Records were shattered at the World Footbrake Challenge as four drivers took home five big checks over three days. Don’t worry, we’ll do the math for you.
BRISTOL, TN – The World Footbrake Challenge (WFC) has been a “must experience” race for footbrakers all over the globe since it’s inception. For the 14th event, two experienced drivers made the trip for the very first time and hit the jackpot. The other winners may have been to the WFC before but this year was different as they drove straight into the winner’s circle.
The racing action started on Thursday with a test and tune and what was originally scheduled as a $3,000 to win gamblers race. Jared Pennington and Steve Stites of Coalburg Racing Promotions chose to reward the racers by increasing the purse to $5,000 anticipating a record crowd.
The very first car down the track at this footbrake only event was Sarah Kidd in her Junior Dragster. BRODIX Long Distance Award winner, Bill Kidd, made the trip to Bristol from Tucson, Arizona (2190 miles) to swap feet at the WFC. His plan was to stay until the next week so his daughter, Sarah, could run the Eastern Conference Finals (ECF) in her junior, but the event was moved to Charlotte. The boys at Coalburg couldn’t leave her disappointed, so she was able to make a solo pass down Bristol Dragway to start a weekend full of “firsts” at the WFC.
There’s a First Time for Everything
The first race of the weekend, Thurday’s gamblers race, had two first time World Footbrake Challenge racers facing off in the $5K final, Cam Murray and Corey Griffith. They may be new to the World Footbrake Challenge, but Griffith and Murray are no strangers to winning with 23 and 13 years racing experience, respectively.
Griffith, who has been no-box racing for the last few years, picked up a $5K runner up back in May as well as a $10K runner up at the No Box Bonanza in 2015. After practicing footbrake only twice before the WFC, Griffith says his goal was to just win one round at one of his bucket list events. Griffith and his wife, Christine, made the trip from Ohio along with a few racing friends.
After two years of being a crew member during the above mentioned ECF, Murray decided to get behind the wheel himself when his friend, Brandon Karaguezian won an entry into the WFC. They estimated the haul to be about 14.5 hours from South Hampton, New Hampshire to Bristol, Tennessee. Unfortunately, issues with Murray’s tow vehicle prolonged the journey to nearly 25 hours.
Thursday’s gamblers race final round was a Mopar versus Chevrolet match up. Murray had the head start in his Volare with a 7.12 dial in as Griffith was dialed a 6.91 in his Camaro. Murray left the line .007 red to give Griffith the $5,000 win, who had a solid .025 reaction time to claim his first big check. According to Griffith, if you’re on the fence about coming to the World Footbrake Challenge, stop waiting and make the next trip.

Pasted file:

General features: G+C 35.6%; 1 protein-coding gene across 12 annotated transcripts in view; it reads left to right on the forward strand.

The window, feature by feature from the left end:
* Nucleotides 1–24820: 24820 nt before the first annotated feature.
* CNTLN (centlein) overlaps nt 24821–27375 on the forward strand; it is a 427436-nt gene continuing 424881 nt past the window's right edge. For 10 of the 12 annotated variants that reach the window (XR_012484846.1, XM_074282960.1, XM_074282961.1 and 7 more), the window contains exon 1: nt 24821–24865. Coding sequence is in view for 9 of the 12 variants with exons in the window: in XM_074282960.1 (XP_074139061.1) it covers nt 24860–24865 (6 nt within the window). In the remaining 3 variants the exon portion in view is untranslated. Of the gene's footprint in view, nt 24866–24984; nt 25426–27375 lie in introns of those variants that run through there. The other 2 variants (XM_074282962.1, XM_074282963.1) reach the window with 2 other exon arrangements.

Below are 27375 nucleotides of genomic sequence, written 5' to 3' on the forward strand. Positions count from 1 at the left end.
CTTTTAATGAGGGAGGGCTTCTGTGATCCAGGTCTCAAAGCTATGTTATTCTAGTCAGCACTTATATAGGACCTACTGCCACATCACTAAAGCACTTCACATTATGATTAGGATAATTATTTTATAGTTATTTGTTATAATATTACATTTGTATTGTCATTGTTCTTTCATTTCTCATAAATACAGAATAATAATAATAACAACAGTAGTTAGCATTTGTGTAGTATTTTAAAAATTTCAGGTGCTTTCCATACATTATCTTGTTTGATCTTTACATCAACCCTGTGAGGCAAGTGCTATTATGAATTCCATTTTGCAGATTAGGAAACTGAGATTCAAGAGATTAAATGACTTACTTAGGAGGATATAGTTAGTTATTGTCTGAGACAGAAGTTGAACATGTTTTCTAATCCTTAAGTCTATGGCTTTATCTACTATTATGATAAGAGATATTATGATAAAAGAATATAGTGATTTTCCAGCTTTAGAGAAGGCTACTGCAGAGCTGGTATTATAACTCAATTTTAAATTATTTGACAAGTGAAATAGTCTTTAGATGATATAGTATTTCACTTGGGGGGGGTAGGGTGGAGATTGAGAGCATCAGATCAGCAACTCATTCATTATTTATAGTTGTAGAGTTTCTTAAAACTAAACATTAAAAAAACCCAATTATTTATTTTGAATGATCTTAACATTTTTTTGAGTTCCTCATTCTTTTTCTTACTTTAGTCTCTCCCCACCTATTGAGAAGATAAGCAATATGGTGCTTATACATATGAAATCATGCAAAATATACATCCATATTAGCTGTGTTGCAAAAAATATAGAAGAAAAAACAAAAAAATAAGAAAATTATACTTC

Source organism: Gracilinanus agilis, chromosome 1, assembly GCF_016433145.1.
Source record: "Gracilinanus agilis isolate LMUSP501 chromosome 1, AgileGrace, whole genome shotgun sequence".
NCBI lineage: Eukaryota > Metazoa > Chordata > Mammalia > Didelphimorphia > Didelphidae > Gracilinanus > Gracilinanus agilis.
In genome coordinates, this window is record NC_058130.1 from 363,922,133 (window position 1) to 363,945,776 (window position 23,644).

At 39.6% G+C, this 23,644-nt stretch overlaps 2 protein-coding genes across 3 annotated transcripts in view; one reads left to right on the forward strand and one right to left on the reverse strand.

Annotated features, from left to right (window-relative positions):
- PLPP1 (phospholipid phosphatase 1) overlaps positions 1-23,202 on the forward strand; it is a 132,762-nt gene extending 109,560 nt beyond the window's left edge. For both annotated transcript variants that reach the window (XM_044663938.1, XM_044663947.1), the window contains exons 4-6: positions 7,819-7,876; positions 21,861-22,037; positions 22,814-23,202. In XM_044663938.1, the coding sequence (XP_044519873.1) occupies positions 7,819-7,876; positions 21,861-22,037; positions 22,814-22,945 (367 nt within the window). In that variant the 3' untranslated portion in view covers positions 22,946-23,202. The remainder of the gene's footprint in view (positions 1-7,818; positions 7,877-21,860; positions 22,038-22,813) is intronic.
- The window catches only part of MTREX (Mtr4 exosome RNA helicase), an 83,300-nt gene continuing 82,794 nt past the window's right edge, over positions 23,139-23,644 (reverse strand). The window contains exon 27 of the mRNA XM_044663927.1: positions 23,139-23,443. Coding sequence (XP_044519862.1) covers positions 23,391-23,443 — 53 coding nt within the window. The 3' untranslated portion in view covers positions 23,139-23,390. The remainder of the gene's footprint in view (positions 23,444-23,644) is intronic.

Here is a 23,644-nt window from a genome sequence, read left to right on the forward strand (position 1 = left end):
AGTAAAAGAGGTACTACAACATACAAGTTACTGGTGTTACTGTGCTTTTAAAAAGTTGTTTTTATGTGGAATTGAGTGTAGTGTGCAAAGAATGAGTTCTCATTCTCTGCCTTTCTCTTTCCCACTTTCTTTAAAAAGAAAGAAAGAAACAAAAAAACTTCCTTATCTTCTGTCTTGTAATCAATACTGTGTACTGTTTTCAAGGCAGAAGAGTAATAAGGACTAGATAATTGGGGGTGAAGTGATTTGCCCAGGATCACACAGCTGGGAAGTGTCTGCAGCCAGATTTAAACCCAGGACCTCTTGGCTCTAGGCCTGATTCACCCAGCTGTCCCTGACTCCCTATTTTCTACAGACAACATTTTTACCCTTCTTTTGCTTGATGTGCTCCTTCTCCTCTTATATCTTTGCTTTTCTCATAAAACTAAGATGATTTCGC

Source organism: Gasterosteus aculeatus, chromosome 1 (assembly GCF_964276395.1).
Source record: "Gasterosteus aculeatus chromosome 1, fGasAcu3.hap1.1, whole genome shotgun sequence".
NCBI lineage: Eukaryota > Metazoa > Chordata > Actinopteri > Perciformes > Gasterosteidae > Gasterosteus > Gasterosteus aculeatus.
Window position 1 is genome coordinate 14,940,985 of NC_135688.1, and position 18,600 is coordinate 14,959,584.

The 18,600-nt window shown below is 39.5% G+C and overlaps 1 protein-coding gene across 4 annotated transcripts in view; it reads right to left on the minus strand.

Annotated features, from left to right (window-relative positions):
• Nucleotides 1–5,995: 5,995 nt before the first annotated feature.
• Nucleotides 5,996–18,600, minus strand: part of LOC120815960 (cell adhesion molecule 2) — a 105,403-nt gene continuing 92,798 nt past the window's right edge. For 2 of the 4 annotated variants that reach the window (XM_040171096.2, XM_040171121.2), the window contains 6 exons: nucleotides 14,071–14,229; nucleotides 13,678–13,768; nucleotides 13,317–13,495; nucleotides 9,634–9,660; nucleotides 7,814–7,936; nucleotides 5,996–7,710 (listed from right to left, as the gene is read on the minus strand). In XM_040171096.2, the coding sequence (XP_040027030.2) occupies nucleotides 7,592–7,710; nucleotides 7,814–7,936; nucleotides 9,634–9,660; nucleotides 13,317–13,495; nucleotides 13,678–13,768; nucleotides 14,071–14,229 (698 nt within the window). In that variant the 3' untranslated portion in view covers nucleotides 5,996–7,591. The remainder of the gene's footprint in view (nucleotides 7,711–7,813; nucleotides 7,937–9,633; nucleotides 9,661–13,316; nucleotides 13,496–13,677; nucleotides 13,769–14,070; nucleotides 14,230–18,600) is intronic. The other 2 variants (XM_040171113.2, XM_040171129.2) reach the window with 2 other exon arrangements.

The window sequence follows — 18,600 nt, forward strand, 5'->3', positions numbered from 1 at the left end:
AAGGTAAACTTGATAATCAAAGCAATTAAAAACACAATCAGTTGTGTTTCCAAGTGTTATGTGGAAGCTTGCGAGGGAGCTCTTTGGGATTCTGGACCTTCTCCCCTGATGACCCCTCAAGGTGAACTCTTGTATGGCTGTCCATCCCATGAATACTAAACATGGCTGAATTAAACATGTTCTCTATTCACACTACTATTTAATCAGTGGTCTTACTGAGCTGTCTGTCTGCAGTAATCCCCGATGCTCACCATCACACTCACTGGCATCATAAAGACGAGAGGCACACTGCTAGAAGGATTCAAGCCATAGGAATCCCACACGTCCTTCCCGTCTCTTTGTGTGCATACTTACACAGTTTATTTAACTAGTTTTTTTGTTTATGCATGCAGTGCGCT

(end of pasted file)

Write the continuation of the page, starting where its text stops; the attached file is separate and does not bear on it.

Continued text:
Flock of Footbrakers for Friday’s Event
Friday’s main event first round had 547 entries race down the eighth-mile at the World Footbrake Challenge. This number shattered the 2019 record of 489 entries. This car count broke the record at Bristol Dragway as the largest single class of cars in their 55 year history. It also scrambled the timing system computer which apparently has to be reset once a certain number of pairs run in one round…who knew?!
The large crowd forced the WFC team to postpone Friday’s gamblers race until Saturday in order to have enough time for one time run Friday morning followed by the main event. Even with the best of intentions and nearly nonstop racing action, the curfew halted the chase for $10K with four cars left. The semifinal round would be contested Saturday morning with Dan Smith, Lexi Pollard, Charlie Lockhart, and Corey Griffith still in the race.
Friday’s $10K Main Event with Familiar Faces
It may have been the late night and early morning combination, or possibly just semifinal jitters, but both Pollard and Smith turned on the red bulbs to advance Lockhart and Griffith to the final round. Charlie Lockhart is well known in the big money bracket racing world and won the Southern Footbrake Challenge $10K back in 2013. Corey Griffith’s name should sound familiar since he just won Thursday’s gamblers race, remember?
Griffith locks out Lockhart with his .020 reaction time and dead zero run for a .020 package. Lockhart is .022 on the starting line and breaks out .012 on the big end, leaving him as the runner up.